[Haskell-cafe] Where is the "convergence point" between Category Theory and Haskell?

Alfredo Di Napoli alfredo.dinapoli at gmail.com
Sun Jan 13 19:53:50 CET 2013

Thank you Alexander for the reply.
My wondering is: is Hask a category created by Haskell researchers or was
something already present in literature?


On 13 January 2013 17:44, Alexander Solla <alex.solla at gmail.com> wrote:

> There was a conversation on the cafe about this last month.  Check out:
> https://groups.google.com/forum/#!topic/haskell-cafe/tBO2AowUvMY
> Category theory is a "language" of composition.  In "logical" terms,
> different categories are models of different axioms.  That said, a "rich
> enough" category is suitable for encoding the "whole" of category theory
> (as a language -- not necessarily as a model containing sub-models.  Typing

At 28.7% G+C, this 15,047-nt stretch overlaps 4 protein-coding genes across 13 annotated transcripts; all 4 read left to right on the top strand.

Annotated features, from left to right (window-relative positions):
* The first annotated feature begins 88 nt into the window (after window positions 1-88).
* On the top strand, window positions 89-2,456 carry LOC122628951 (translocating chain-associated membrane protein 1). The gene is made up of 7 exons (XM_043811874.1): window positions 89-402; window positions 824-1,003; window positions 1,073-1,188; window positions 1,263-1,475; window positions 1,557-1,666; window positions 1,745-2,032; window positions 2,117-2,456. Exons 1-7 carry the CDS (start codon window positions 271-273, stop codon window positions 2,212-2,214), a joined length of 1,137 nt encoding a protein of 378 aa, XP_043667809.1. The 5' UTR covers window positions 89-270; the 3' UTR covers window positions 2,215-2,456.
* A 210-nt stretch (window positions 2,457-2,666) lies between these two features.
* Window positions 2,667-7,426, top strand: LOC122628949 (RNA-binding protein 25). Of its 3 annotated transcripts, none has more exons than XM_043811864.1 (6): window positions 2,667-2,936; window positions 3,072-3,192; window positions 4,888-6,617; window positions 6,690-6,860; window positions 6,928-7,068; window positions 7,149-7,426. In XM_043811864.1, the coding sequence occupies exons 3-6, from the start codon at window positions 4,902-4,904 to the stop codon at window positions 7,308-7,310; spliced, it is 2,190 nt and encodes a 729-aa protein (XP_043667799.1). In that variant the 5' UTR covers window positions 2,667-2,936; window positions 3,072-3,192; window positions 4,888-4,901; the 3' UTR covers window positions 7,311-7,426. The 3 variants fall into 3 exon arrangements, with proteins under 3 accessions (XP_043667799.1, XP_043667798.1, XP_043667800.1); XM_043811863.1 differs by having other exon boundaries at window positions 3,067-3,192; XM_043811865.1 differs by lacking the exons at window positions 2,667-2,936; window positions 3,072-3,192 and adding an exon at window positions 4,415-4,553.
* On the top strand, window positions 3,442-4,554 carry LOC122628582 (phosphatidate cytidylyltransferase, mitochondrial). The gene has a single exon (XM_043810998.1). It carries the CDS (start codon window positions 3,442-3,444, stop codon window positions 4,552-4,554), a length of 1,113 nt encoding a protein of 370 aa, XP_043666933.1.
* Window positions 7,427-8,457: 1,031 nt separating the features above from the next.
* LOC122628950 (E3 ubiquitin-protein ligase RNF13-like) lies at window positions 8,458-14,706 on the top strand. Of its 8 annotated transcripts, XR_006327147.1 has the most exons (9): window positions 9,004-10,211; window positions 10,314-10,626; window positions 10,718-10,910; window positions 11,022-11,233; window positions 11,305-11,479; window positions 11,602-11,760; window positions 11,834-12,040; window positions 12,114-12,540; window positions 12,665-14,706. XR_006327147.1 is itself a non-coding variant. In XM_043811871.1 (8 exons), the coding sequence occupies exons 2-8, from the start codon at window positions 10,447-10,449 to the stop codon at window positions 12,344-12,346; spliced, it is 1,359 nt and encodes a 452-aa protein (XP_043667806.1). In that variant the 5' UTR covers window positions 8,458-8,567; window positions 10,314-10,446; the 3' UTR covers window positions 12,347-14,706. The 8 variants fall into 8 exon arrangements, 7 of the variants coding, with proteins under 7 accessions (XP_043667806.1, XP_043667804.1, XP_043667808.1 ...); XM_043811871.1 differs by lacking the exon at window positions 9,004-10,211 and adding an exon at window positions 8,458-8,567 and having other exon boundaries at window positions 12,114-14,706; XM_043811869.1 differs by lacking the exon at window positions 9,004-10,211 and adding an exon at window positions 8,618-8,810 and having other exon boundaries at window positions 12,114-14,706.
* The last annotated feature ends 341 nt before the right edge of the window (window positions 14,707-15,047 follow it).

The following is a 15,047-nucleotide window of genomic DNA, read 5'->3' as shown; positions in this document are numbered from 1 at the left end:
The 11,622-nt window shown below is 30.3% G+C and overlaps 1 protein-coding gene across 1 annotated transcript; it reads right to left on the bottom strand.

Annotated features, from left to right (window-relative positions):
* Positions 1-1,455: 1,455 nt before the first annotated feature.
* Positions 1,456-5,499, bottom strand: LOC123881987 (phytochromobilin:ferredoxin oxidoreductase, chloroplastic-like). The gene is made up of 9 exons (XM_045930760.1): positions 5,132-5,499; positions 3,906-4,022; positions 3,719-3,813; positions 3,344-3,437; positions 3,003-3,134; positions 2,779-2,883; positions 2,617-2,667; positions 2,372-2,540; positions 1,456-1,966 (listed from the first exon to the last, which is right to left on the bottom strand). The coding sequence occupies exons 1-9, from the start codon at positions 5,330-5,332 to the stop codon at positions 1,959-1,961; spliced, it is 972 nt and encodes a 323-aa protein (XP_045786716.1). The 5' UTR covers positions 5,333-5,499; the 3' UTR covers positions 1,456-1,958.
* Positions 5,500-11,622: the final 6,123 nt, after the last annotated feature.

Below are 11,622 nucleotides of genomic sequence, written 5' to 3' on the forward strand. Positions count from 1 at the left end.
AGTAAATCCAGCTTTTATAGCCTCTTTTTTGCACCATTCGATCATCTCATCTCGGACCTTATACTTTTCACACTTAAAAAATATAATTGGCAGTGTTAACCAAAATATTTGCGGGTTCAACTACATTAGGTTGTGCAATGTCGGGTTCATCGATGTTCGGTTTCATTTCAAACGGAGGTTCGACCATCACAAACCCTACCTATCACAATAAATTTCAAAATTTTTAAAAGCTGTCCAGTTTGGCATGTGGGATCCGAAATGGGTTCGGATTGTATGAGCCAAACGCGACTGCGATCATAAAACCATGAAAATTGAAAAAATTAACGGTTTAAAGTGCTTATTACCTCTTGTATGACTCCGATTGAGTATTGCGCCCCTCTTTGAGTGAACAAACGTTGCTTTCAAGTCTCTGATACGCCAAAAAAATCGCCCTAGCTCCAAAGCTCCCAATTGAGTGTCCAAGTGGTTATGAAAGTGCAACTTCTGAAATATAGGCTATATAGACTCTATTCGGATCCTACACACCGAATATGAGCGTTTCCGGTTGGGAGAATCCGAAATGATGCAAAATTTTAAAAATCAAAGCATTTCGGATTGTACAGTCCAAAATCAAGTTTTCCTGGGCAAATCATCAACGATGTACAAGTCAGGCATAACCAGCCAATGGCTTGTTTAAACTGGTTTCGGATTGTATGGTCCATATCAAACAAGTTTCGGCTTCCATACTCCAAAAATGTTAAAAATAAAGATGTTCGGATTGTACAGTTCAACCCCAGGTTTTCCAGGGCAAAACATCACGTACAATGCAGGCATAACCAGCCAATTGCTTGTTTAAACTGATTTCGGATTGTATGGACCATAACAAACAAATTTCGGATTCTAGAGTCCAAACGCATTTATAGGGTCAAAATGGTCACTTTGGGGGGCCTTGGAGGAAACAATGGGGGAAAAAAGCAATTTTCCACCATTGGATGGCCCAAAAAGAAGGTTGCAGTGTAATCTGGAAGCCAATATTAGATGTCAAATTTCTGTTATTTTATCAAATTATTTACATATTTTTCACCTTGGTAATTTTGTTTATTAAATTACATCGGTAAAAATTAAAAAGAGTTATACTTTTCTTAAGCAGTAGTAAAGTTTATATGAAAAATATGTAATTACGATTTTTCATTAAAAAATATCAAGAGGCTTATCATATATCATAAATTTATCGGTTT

> introduces some complications, since types meant to help us escape logical
> paradoxes like Russell's by introducing a notion of "foundedness")
> Hask is the category whose objects are types and whose morphisms are
> Haskell functions.
> Hask is a very rich category, and is suitable for encoding a lot (but not
> all) of category theory.  As far as I know, the actual boundary is as yet
> unknown.
> On Sun, Jan 13, 2013 at 4:15 AM, Alfredo Di Napoli <
> alfredo.dinapoli at gmail.com> wrote:
>> Morning Cafe,
>> I'm planning to do a series of write-ups about Category Theory, to
>> publish them on the company's blog I'm currently employed.
>> I'm not a CT expert, but since the best way to learn something is to
>> explain it to others, I want to take a shot :)
>> In my mind I will structure the posts following Awodey's book, but I'm
>> wondering how can I make my posts a little more "real world".
>> I always read about the "Hask category", which seems to be the
>> "bootstrap" of the whole logic behind Haskell. Can you please give my
>> materials/papers/links/blogs to the Hask category and briefly explain me
>> how it relates to Category Theory and Haskell itself?
>> I hope my question is clear enough, in case is not, I'll restate :P
>> Cheers,
>> A.
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